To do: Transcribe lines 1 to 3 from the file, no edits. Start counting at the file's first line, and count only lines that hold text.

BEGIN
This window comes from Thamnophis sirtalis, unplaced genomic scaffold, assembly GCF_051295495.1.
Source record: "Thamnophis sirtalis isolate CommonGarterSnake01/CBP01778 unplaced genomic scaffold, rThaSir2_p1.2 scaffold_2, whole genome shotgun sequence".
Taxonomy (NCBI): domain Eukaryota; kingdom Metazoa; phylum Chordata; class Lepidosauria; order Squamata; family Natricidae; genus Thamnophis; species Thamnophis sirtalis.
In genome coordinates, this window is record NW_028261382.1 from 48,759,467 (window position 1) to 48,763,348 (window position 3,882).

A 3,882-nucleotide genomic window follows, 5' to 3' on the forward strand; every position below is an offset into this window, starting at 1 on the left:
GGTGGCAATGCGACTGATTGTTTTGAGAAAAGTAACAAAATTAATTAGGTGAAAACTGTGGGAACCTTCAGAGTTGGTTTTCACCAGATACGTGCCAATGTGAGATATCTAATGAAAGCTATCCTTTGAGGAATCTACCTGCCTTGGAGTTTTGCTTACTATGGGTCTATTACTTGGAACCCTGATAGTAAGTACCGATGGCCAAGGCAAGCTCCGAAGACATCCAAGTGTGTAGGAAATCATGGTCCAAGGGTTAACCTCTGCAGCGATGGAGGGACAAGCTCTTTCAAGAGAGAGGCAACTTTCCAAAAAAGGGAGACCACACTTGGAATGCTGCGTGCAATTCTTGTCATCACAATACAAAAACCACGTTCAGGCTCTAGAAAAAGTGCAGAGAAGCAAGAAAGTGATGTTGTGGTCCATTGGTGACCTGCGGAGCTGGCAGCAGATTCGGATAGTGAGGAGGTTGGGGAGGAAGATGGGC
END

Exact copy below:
This window comes from Thamnophis sirtalis, unplaced genomic scaffold, assembly GCF_051295495.1.
Source record: "Thamnophis sirtalis isolate CommonGarterSnake01/CBP01778 unplaced genomic scaffold, rThaSir2_p1.2 scaffold_2, whole genome shotgun sequence".
Taxonomy (NCBI): domain Eukaryota; kingdom Metazoa; phylum Chordata; class Lepidosauria; order Squamata; family Natricidae; genus Thamnophis; species Thamnophis sirtalis.